Without legal protections enforced through legislative mechanisms and support and participation from academic institutions, homophobic and transphobic bullying will persist and continue to threaten human rights as a whole. Bullying and harassment that specifically targets the LGBTQIA community is a human rights issue and failure to effectively combat and prevent discriminatory bullying based on gender and sexual identities threatens all of us. The absence of justice and victims’ rights cultivates an acceptance of gender and sexual violence and the selective and therefore ineffectual enforcement of human rights and civil protections.

Human rights are the universal fundamental rights of all human beings, inalienable from the human condition. These rights are the expressed embodiments of our shared dignity as people which are to be protected, guaranteed and enjoyed.

Human rights are understood to be the same for everyone. They are intertwined in both conception and practice. Individual human rights are dependent upon each other in order to be fully protected or accessed, and no one right is fully enjoyed without the same protections and guarantees afforded to provide the enjoyment of all rights. They are held through their universality and each individual right is an expression of a larger notion of the rights of us all and the explicit dignities of personhood. Read more

Posted on by Nina Verfaillie in LGBT Leave a comment

My Reality: I Was the 6th Grade “Slut”

unslutby Emily Lindin


I am a woman in my late twenties with a full, satisfying life. I live with my wonderful partner, I love my work, I have supportive friends and colleagues, and I maintain a great relationship with my parents. But about a year ago, during a visit to my childhood home, I discovered my old journals from fifteen years ago and was transported back to a time of intense shame and isolation.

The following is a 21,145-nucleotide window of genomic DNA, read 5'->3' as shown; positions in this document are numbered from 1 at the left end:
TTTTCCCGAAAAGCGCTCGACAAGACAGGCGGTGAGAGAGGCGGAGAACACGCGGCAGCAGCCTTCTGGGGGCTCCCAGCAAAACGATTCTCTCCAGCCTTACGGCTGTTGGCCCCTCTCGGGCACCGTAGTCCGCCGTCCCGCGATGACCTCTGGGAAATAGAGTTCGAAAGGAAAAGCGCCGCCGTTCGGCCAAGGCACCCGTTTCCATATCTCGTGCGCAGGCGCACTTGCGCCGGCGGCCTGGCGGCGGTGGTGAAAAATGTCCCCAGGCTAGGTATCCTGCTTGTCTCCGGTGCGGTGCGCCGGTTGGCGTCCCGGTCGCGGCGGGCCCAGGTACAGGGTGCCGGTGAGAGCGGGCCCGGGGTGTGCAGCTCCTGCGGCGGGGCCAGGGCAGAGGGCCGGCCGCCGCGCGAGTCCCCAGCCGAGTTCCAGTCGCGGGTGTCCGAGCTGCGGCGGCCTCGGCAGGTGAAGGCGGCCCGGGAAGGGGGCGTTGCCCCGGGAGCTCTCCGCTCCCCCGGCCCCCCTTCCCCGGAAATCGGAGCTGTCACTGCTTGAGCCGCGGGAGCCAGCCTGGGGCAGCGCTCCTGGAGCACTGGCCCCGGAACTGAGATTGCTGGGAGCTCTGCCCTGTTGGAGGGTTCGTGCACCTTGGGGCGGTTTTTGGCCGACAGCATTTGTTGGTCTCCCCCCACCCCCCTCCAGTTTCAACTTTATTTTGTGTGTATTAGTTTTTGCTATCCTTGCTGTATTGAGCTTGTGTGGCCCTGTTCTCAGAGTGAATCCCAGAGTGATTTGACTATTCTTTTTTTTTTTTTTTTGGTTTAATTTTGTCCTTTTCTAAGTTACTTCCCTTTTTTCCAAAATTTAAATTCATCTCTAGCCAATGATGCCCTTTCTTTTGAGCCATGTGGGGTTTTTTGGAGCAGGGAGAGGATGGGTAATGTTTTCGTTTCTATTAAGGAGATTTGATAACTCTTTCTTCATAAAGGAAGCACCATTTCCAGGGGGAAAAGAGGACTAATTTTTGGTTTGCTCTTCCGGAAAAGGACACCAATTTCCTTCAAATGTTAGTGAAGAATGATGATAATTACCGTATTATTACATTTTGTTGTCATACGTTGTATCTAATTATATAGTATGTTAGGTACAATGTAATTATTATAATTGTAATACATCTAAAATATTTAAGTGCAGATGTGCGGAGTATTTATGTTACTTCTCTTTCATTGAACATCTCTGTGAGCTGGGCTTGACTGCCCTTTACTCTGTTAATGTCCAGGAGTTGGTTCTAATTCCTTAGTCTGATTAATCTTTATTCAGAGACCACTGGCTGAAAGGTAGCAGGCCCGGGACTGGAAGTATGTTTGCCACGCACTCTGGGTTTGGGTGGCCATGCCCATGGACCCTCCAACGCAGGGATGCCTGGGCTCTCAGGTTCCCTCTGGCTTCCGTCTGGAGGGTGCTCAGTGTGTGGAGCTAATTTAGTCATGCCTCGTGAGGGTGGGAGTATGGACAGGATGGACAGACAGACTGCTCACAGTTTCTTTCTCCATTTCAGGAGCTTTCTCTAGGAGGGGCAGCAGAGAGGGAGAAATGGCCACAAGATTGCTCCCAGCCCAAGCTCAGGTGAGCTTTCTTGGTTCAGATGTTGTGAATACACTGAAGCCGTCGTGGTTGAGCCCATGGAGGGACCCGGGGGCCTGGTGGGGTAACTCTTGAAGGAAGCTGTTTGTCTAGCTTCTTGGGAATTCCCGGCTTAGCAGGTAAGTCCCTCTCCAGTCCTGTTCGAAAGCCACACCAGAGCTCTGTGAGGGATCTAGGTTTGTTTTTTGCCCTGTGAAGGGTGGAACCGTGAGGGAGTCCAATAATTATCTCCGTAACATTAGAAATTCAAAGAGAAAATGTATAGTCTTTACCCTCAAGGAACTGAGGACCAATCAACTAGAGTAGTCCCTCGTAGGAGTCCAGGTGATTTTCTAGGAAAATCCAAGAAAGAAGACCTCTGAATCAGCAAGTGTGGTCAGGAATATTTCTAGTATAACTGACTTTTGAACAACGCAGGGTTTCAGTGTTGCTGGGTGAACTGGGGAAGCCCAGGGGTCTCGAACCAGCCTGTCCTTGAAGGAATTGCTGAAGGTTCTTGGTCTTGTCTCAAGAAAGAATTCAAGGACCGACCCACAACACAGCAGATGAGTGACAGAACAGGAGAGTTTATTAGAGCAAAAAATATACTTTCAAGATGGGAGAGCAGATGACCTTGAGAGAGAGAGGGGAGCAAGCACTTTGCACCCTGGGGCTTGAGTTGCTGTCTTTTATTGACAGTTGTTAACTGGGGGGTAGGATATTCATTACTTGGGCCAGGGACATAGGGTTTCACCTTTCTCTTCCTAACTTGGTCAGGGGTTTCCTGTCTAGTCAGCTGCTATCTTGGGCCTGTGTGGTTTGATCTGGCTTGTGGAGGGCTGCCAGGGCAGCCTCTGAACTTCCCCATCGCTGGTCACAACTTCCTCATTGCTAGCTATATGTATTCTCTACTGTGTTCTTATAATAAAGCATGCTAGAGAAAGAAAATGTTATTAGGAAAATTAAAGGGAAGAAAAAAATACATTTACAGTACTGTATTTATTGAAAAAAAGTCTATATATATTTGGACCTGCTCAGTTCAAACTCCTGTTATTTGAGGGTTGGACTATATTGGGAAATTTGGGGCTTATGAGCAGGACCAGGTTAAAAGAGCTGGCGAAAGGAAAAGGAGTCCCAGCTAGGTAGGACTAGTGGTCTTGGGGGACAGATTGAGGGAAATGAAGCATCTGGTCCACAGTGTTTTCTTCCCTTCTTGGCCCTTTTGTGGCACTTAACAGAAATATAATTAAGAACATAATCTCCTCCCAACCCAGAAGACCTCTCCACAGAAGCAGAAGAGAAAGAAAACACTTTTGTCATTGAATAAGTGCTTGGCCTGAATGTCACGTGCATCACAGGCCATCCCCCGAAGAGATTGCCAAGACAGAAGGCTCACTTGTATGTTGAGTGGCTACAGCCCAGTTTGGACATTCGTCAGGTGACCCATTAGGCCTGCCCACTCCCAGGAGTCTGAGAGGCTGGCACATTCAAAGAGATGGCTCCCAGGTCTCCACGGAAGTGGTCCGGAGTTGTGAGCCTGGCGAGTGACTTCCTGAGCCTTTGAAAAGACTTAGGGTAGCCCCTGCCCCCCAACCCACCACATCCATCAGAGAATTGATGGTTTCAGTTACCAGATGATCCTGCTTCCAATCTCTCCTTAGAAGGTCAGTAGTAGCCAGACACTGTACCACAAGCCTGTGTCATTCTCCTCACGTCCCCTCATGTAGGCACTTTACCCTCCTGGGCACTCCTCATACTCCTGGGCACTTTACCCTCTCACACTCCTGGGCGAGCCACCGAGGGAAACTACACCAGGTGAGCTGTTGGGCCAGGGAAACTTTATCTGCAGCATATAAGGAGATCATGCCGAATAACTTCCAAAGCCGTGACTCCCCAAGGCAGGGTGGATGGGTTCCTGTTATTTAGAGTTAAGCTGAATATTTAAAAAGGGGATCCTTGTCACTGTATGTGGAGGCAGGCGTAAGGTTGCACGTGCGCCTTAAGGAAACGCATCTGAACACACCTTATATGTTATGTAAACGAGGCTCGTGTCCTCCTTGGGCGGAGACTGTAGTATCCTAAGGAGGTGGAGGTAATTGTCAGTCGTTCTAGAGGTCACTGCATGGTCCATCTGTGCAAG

When I was eleven years old, I was branded a “slut” by my classmates. For the next few years of my life, I was harassed incessantly at school, after school, and online. I decided to create The UnSlut Project in the hopes that by publishing my own diary entries, I could provide some perspective to girls who are going through something similar right now.

Since starting The UnSlut Project, I have been contacted by many women who want to share their stories, too. This is a chance for us to prove, through sharing the details of our own experiences, that slut shaming is a strong negative force that has affected the lives of many women. It’s also an opportunity to help girls who are currently suffering from this type of shame, providing them with hope that it will get better.If you have had an experience you’d like to share, or if you can offer some words of advice and encouragement to young women who need them, please contribute by clicking the “Share Your Experience” button.